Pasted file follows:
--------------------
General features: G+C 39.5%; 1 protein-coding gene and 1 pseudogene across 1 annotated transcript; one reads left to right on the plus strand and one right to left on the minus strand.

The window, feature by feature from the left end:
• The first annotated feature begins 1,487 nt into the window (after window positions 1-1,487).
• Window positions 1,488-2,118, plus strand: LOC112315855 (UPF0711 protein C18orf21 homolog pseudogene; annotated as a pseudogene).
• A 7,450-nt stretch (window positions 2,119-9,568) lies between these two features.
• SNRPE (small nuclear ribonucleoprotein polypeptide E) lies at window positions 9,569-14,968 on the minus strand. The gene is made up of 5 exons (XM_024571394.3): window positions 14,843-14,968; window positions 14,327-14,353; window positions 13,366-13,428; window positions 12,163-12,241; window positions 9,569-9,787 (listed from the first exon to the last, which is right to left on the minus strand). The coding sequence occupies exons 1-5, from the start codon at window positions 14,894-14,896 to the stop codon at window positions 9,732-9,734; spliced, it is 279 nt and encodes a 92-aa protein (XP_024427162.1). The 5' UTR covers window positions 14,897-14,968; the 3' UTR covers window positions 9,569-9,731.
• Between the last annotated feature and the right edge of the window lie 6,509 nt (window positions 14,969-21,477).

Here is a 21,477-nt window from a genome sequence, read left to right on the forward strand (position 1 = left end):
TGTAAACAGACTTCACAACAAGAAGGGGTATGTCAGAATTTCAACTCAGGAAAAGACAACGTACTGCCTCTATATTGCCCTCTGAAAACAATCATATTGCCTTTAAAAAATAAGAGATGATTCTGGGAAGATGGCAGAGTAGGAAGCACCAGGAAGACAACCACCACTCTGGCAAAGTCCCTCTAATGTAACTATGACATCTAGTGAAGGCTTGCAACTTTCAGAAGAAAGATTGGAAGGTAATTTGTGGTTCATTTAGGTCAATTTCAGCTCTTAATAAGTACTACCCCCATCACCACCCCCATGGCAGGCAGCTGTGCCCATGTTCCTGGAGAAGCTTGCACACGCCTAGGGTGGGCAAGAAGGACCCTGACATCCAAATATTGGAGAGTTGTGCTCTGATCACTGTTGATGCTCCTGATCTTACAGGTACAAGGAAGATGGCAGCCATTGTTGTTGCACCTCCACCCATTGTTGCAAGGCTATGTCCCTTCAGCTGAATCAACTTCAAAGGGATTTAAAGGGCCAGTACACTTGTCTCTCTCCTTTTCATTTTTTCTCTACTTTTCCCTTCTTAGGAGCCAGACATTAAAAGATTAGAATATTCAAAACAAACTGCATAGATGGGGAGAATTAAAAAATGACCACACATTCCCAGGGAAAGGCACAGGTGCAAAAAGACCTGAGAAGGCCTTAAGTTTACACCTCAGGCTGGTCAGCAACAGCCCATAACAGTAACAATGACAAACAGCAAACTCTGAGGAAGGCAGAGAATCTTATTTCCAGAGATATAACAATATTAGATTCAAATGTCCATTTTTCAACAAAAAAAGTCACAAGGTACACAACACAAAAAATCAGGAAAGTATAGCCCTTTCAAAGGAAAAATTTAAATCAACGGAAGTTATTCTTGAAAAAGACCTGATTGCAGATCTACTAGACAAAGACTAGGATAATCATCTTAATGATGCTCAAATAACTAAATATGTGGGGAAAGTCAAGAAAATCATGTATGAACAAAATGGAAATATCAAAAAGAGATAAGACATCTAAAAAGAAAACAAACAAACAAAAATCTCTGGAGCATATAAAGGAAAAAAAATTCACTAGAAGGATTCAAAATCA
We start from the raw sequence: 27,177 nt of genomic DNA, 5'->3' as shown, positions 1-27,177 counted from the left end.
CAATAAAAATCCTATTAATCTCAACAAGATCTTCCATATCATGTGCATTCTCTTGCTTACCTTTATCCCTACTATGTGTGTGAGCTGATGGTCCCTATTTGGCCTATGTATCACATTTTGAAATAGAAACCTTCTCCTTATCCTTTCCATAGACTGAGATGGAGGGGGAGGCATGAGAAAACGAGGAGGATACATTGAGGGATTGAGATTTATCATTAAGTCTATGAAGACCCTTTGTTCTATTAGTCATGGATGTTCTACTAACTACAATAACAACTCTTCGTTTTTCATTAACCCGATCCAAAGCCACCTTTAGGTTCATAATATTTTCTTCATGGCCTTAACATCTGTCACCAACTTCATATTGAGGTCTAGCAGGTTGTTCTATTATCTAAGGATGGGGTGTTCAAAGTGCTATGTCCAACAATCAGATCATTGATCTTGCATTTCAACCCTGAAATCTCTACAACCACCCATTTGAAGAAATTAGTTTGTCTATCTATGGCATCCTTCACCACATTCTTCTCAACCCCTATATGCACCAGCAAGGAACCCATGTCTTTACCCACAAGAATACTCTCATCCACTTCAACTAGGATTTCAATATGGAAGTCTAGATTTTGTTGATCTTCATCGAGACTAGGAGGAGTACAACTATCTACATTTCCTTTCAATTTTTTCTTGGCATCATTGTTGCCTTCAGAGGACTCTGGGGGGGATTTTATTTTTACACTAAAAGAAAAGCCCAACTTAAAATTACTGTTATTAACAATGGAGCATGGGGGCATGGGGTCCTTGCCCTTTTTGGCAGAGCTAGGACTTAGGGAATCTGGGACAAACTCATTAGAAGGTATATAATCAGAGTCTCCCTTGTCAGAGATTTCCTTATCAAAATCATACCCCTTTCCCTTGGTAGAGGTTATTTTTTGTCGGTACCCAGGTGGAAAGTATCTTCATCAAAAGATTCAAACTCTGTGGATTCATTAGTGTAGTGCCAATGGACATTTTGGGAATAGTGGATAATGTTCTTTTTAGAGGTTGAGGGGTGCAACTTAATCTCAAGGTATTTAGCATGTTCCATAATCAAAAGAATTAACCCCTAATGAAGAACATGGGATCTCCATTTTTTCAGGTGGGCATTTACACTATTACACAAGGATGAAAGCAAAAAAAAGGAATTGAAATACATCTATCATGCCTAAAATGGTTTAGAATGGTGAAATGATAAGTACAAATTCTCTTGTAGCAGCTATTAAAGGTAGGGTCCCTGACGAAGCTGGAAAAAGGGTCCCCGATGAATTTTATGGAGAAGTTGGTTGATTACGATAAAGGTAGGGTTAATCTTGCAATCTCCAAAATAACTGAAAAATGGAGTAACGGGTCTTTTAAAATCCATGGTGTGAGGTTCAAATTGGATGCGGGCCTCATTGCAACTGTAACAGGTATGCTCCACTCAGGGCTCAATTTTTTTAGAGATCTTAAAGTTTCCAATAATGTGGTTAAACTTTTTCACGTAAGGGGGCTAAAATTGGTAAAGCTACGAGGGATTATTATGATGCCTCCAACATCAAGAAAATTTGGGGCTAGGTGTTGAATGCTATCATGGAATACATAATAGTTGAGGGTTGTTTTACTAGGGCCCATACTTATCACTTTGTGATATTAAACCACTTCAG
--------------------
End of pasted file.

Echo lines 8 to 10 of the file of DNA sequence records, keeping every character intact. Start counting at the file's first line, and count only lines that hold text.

Here is a 21,477-nt window from a genome sequence, read left to right on the forward strand (position 1 = left end):
TGTAAACAGACTTCACAACAAGAAGGGGTATGTCAGAATTTCAACTCAGGAAAAGACAACGTACTGCCTCTATATTGCCCTCTGAAAACAATCATATTGCCTTTAAAAAATAAGAGATGATTCTGGGAAGATGGCAGAGTAGGAAGCACCAGGAAGACAACCACCACTCTGGCAAAGTCCCTCTAATGTAACTATGACATCTAGTGAAGGCTTGCAACTTTCAGAAGAAAGATTGGAAGGTAATTTGTGGTTCATTTAGGTCAATTTCAGCTCTTAATAAGTACTACCCCCATCACCACCCCCATGGCAGGCAGCTGTGCCCATGTTCCTGGAGAAGCTTGCACACGCCTAGGGTGGGCAAGAAGGACCCTGACATCCAAATATTGGAGAGTTGTGCTCTGATCACTGTTGATGCTCCTGATCTTACAGGTACAAGGAAGATGGCAGCCATTGTTGTTGCACCTCCACCCATTGTTGCAAGGCTATGTCCCTTCAGCTGAATCAACTTCAAAGGGATTTAAAGGGCCAGTACACTTGTCTCTCTCCTTTTCATTTTTTCTCTACTTTTCCCTTCTTAGGAGCCAGACATTAAAAGATTAGAATATTCAAAACAAACTGCATAGATGGGGAGAATTAAAAAATGACCACACATTCCCAGGGAAAGGCACAGGTGCAAAAAGACCTGAGAAGGCCTTAAGTTTACACCTCAGGCTGGTCAGCAACAGCCCATAACAGTAACAATGACAAACAGCAAACTCTGAGGAAGGCAGAGAATCTTATTTCCAGAGATATAACAATATTAGATTCAAATGTCCATTTTTCAACAAAAAAAGTCACAAGGTACACAACACAAAAAATCAGGAAAGTATAGCCCTTTCAAAGGAAAAATTTAAATCAACGGAAGTTATTCTTGAAAAAGACCTGATTGCAGATCTACTAGACAAAGACTAGGATAATCATCTTAATGATGCTCAAATAACTAAATATGTGGGGAAAGTCAAGAAAATCATGTATGAACAAAATGGAAATATCAAAAAGAGATAAGACATCTAAAAAGAAAACAAACAAACAAAAATCTCTGGAGCATATAAAGGAAAAAAAATTCACTAGAAGGATTCAAAATCA
We start from the raw sequence: 27,177 nt of genomic DNA, 5'->3' as shown, positions 1-27,177 counted from the left end.